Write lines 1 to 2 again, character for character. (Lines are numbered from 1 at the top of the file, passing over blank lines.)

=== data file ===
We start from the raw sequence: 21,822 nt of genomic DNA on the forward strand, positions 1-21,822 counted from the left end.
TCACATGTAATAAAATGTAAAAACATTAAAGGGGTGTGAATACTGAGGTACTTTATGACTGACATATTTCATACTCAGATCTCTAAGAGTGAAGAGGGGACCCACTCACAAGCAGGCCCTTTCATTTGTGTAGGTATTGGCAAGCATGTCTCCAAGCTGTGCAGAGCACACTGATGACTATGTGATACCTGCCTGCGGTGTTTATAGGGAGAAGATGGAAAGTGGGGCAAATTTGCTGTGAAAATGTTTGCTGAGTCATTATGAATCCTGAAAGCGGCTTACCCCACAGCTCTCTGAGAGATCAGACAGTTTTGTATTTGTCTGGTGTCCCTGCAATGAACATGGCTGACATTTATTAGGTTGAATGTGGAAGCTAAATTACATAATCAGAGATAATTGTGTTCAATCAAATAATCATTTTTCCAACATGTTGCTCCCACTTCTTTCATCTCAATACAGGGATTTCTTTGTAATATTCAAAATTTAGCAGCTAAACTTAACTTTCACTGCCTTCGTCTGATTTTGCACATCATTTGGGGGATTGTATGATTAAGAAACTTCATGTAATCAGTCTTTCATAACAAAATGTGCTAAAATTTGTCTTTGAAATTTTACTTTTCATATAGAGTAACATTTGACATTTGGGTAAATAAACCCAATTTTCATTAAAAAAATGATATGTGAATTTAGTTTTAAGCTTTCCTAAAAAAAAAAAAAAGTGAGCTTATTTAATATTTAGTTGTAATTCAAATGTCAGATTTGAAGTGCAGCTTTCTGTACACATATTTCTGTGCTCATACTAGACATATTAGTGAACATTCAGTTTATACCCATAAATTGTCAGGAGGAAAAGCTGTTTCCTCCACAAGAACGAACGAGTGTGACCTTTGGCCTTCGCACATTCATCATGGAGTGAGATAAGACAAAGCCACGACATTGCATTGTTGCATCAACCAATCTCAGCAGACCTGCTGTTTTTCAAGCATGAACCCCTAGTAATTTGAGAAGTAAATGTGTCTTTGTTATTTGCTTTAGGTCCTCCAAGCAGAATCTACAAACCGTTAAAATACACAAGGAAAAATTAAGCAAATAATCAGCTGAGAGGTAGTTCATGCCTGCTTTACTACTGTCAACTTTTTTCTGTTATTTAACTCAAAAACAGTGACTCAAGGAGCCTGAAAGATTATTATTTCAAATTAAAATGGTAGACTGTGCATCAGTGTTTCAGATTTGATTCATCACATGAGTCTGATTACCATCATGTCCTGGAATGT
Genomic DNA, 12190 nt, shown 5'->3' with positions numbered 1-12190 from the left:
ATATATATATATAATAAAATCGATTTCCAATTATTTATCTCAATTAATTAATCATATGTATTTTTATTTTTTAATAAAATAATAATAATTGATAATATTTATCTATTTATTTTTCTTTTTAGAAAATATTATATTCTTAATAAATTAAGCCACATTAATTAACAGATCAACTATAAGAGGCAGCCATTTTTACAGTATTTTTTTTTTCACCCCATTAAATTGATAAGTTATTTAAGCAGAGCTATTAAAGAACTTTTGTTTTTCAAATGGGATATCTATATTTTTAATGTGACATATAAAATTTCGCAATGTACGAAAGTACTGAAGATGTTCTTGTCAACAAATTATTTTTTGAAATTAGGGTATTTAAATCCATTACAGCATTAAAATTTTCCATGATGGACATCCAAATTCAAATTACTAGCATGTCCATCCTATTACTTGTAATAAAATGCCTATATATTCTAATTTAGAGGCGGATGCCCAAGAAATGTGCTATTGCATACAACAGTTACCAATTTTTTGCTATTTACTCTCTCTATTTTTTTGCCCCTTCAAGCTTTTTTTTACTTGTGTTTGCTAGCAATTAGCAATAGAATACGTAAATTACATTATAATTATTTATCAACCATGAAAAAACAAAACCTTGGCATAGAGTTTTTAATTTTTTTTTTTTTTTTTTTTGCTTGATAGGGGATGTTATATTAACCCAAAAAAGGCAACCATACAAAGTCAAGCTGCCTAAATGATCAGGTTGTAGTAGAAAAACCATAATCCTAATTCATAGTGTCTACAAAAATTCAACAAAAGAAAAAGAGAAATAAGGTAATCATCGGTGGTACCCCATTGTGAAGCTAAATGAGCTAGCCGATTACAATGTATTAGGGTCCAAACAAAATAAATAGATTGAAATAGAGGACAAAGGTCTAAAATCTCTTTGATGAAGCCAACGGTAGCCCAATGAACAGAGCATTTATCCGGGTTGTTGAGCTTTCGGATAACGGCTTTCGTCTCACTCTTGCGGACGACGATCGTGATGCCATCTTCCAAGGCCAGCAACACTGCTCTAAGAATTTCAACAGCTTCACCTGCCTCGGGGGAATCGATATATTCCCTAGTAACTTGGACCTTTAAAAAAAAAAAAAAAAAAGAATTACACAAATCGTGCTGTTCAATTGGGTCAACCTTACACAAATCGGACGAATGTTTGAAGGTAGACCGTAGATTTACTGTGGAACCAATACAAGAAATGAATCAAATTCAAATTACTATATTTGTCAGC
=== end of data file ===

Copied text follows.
We start from the raw sequence: 21,822 nt of genomic DNA on the forward strand, positions 1-21,822 counted from the left end.
TCACATGTAATAAAATGTAAAAACATTAAAGGGGTGTGAATACTGAGGTACTTTATGACTGACATATTTCATACTCAGATCTCTAAGAGTGAAGAGGGGACCCACTCACAAGCAGGCCCTTTCATTTGTGTAGGTATTGGCAAGCATGTCTCCAAGCTGTGCAGAGCACACTGATGACTATGTGATACCTGCCTGCGGTGTTTATAGGGAGAAGATGGAAAGTGGGGCAAATTTGCTGTGAAAATGTTTGCTGAGTCATTATGAATCCTGAAAGCGGCTTACCCCACAGCTCTCTGAGAGATCAGACAGTTTTGTATTTGTCTGGTGTCCCTGCAATGAACATGGCTGACATTTATTAGGTTGAATGTGGAAGCTAAATTACATAATCAGAGATAATTGTGTTCAATCAAATAATCATTTTTCCAACATGTTGCTCCCACTTCTTTCATCTCAATACAGGGATTTCTTTGTAATATTCAAAATTTAGCAGCTAAACTTAACTTTCACTGCCTTCGTCTGATTTTGCACATCATTTGGGGGATTGTATGATTAAGAAACTTCATGTAATCAGTCTTTCATAACAAAATGTGCTAAAATTTGTCTTTGAAATTTTACTTTTCATATAGAGTAACATTTGACATTTGGGTAAATAAACCCAATTTTCATTAAAAAAATGATATGTGAATTTAGTTTTAAGCTTTCCTAAAAAAAAAAAAAAGTGAGCTTATTTAATATTTAGTTGTAATTCAAATGTCAGATTTGAAGTGCAGCTTTCTGTACACATATTTCTGTGCTCATACTAGACATATTAGTGAACATTCAGTTTATACCCATAAATTGTCAGGAGGAAAAGCTGTTTCCTCCACAAGAACGAACGAGTGTGACCTTTGGCCTTCGCACATTCATCATGGAGTGAGATAAGACAAAGCCACGACATTGCATTGTTGCATCAACCAATCTCAGCAGACCTGCTGTTTTTCAAGCATGAACCCCTAGTAATTTGAGAAGTAAATGTGTCTTTGTTATTTGCTTTAGGTCCTCCAAGCAGAATCTACAAACCGTTAAAATACACAAGGAAAAATTAAGCAAATAATCAGCTGAGAGGTAGTTCATGCCTGCTTTACTACTGTCAACTTTTTTCTGTTATTTAACTCAAAAACAGTGACTCAAGGAGCCTGAAAGATTATTATTTCAAATTAAAATGGTAGACTGTGCATCAGTGTTTCAGATTTGATTCATCACATGAGTCTGATTACCATCATGTCCTGGAATGT